“I often begin a story with the intention of making it brighter and gayer than usual; but the question of conscience comes in; and it does not seem right, even in novels to wilfully belie ones own views. All comedy is tragedy, if you only look deep enough into it.”

These words are very revealing. Those who know Thomas Hardy’s work know that his novels became increasingly gloomy. There are some beautiful passages of joy and optimism in Tess of the D'Urbervilles, but they seem short-lived. We fear for Tess as we read. I won’t tell the story here, but it is easy to find, if you wish to. In fact most blurbs reveal what is to happen at the end of the First Phase, if not more.

Thomas Hardy was a troubled man. He was a man out of his time: a “time-torn” man as one biographer has said, and this is nowhere more evident than in this late novel, with its meditations of its characters on spiritual beliefs and doubts. Questions of doctrine, whether Anglican, Methodist or even antinomianism are ostensibly thrashed out by the characters, but we know that their internal thoughts are Thomas Hardy’s own.

He was brought up an Anglican, but his family were not especially devout, and by the time he wrote Tess of the d’Urbervilles Thomas Hardy’s faith was extremely rocky. Indeed his next novel “Jude the Obscure” was even more outspoken than Tess, hitting a blow against the institutions of marriage, the Church, and Victorian education. It presented such a challenge to Victorian views of Christianity and social problems, that it was branded immoral. One reviewer called it “Jude the Obscene”, and the Bishop of Wakefield burnt a copy with great ceremony, “probably in his despair”, wrote Hardy later, “at not being able to burn me”. Thomas Hardy was broken-hearted and was to write no more novels, sticking to his first love, poetry, saying “the experience completely cur[ed] me of further interest in novel-writing”.

Tess’s faith however, is a simple belief in God and destiny. All the country folk’s beliefs are also deeply rooted in superstition, and Thomas Hardy’s preoccupations with Fate and predestination are strong in this book. He manipulates chance and coincidences to weave his story, and to present his case about the wrongs he was passionate about: the hypocrisy of the moral code and the social standards of Victorian society. The subtitle Tess of the d’Urbervilles: A Pure Woman Faithfully Presented is a clarion cry of anguish, and the novel’s final line is a bitter condemnation of the highest power in the universe:

the President of the Immortals, in the Aeschylean phrase, had ended his sport with Tess.”

It is a savage ending thrust, taking a phrase from “Prometheus Bound” by Aeschylus, to apply to his own creation. Tess is a fully rounded character, but the author’s sympathies lie with her throughout, even when she is full of pride, or stubborn, or passive. We see the limited options of a young girl of her time and of her class, despite the fact that she was the cleverest in her school. Tess believes what she has been taught, combined with her family’s superstitions and her own strong instincts. We see her presented as a child of Nature, but also keen to learn.

We even know where she lived. The novel tells us that Tess Durbeyfield lived with her family in a cottage at “Marlott” (which is Thomas Hardy’s name for Marnhull). Marnhull is a very small village, and there is only one Elizabethan-period thatched cottage there. Plus, coins from the reign of James I were found there a few years ago.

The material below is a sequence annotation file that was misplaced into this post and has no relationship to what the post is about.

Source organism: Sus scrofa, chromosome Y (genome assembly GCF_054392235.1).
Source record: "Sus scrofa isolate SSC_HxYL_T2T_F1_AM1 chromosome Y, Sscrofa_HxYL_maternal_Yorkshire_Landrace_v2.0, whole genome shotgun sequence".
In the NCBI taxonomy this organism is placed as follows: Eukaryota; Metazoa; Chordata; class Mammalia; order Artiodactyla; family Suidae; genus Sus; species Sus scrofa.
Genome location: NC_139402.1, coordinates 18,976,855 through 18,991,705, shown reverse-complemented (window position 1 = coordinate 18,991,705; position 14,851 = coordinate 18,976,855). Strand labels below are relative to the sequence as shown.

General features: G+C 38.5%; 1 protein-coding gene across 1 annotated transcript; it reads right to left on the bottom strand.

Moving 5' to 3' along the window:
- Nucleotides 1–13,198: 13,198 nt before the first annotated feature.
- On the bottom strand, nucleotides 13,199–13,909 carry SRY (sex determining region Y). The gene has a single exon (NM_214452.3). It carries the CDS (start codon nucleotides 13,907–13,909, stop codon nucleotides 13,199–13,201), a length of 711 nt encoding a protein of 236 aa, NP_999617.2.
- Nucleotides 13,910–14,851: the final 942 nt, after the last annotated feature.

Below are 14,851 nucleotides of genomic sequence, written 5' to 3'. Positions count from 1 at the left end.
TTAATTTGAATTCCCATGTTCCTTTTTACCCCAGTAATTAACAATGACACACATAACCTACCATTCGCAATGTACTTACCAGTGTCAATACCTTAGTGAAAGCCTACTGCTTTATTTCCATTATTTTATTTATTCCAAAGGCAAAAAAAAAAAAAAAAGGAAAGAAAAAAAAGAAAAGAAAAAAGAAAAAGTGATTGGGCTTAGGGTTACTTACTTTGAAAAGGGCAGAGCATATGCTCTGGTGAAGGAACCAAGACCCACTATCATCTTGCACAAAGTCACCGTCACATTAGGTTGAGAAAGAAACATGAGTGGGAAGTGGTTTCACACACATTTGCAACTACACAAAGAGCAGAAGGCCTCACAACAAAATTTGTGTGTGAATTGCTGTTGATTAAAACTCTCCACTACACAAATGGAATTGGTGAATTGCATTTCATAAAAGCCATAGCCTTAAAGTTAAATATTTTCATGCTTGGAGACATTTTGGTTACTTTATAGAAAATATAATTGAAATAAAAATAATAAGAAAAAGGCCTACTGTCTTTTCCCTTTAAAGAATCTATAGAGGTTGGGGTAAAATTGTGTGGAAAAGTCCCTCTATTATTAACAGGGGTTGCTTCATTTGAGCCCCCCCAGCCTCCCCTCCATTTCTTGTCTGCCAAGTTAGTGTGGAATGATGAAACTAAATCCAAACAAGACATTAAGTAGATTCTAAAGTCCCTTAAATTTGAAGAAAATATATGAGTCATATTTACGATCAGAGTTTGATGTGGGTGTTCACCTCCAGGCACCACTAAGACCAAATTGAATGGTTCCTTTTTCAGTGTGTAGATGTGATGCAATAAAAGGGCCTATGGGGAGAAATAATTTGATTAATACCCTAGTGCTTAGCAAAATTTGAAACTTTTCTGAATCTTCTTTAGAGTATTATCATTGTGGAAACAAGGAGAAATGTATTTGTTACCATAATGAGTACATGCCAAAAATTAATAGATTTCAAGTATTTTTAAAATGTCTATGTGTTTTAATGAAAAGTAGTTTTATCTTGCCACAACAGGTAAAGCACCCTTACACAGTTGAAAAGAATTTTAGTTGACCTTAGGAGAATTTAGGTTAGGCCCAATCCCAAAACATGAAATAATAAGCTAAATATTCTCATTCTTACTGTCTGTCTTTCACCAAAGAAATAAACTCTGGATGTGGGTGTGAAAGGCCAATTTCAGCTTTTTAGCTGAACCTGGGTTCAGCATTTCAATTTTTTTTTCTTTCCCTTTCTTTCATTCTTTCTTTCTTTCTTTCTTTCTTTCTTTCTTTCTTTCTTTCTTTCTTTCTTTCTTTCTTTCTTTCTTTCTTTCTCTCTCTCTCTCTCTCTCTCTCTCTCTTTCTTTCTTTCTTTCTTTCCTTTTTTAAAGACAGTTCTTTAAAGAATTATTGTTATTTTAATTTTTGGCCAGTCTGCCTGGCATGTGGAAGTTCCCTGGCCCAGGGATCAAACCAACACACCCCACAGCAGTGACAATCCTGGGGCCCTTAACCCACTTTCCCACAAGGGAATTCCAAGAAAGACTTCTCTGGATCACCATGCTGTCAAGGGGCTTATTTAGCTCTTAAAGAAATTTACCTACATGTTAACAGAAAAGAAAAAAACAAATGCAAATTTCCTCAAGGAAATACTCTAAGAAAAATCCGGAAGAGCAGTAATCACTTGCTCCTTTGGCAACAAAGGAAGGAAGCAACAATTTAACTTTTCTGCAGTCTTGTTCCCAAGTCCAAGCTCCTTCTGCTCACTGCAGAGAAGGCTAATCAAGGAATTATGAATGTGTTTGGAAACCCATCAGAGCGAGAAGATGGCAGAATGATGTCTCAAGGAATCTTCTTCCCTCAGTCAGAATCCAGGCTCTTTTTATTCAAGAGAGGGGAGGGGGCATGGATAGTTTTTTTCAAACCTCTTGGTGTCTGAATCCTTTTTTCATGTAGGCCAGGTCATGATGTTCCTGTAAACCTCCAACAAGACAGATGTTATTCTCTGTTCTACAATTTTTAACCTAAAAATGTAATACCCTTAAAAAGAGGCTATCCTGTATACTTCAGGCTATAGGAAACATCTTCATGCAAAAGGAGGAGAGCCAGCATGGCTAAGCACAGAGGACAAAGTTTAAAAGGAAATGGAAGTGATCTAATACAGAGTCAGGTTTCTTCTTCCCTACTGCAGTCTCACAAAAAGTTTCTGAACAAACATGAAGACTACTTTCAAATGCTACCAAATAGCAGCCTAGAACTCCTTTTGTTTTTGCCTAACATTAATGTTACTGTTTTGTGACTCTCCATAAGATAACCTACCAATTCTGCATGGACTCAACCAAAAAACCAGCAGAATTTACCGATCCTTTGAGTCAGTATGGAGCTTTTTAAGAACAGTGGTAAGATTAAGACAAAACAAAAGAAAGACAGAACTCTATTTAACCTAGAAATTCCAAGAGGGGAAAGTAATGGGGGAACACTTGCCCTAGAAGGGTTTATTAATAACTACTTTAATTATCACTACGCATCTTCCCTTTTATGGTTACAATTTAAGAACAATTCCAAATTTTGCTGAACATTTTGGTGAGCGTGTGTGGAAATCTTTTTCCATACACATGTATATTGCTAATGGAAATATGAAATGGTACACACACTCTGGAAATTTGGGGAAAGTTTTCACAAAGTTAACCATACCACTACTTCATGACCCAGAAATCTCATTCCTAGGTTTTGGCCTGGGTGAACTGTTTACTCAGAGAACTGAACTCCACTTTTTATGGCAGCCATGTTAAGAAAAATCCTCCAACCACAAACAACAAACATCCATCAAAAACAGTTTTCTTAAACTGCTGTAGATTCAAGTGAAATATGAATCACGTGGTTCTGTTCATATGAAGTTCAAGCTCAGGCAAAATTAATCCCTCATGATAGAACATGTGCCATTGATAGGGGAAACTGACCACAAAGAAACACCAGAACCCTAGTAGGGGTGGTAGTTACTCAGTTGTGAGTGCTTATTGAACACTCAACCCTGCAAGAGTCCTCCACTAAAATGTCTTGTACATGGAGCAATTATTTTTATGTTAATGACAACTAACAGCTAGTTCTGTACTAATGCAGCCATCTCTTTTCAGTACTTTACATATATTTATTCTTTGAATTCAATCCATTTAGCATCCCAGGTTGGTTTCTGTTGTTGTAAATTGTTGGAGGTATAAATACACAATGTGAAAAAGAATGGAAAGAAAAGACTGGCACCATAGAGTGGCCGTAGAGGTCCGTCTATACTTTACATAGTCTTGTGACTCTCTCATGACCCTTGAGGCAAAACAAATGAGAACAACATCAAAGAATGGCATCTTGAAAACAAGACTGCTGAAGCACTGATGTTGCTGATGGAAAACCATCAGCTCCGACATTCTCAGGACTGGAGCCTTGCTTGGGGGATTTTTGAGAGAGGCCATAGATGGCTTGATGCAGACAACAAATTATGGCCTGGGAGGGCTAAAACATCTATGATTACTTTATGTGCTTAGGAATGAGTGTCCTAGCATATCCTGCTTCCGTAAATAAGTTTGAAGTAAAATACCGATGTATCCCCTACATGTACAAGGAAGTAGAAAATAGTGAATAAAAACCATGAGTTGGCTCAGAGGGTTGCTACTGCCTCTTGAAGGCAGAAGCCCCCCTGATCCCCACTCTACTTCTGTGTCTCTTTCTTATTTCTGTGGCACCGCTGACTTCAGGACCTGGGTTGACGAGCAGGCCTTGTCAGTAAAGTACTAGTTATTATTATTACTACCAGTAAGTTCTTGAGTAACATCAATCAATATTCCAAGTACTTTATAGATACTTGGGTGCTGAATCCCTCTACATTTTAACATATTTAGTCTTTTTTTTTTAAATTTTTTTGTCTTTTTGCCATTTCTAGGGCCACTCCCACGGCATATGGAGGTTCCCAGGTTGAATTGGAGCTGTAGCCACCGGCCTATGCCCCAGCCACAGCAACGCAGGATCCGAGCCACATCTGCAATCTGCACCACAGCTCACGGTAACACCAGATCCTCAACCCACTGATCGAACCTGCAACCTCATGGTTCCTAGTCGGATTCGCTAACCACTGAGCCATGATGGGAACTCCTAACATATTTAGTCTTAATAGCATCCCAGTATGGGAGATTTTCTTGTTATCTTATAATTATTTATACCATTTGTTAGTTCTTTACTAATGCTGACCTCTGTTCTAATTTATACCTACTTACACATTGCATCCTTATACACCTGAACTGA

In 1924, late in life, Thomas Hardy actually visited this thatched building. The owner’s servant told him that he was tending the garden of Barton Cottage (as it then was), when he saw an elderly figure scrutinizing the house. He asked whether he could be of service, but the stranger replied, “No, thank you, I was only seeing where I put my Tess …”.

Shortly afterwards, the deeds of the property were altered, and the name was changed to “Tess Cottage” (sic: no ’s). Tess was certainly in Thomas Hardy’s mind in 1924, because his notes mention that he attended several rehearsals of a new dramatic production of Tess of the D’Urbervilles that year at Dorchester.

In fact we can identify most of the locations in Thomas Hardy’s invented Wessex, which he described as “a merely realistic dream country”. In Tess of the D’Urbervilles they are nearly all in Dorset, Thus the action all takes place within what we now think of as a comparatively small area.

Yet at that time moving across the county is enough to change all the people in a community, and reveal a completely different type of environment. We see how cruel Nature can be, in the hard land at Flintcombe Ash: a desolate “starveacre” place, and also the opposite extreme; the lush, mellow meadows and fields of Talbothays dairy. We see how Thomas Hardy yearns for the old ways, being at his most rhapsodic when telling of the traditional farming ways, with time for contemplation, and then we read scenes which almost seem set in Hell, as he describes the domination of unforgiving machinery. Humans now seem merely to function as cogs in a merciless machine.

Tess travels through Blackmore Vale, which is a wide valley in north Dorset, extending to parts of south Somerset and southwest Wiltshire. It is part of the Stour valley, in the south of England, and the backdrop to Thomas Hardy’s most lyrical writing about nature. The cart she takes to “Shaston” near the beginning of the tale, traverses one of the most photographed places in England. In real life it is the famous Gold Hill in Shaftesbury; a very steep cobbled street. You might even have seen a calendar of it! “Mellstock” is a village Thomas Hardy knew very well: Stinsford. In fact he loved this village so much, that he willed his heart to be buried here in a grave beside his two wives. “Trantridge” is in real life the village of Pentridge … and so on.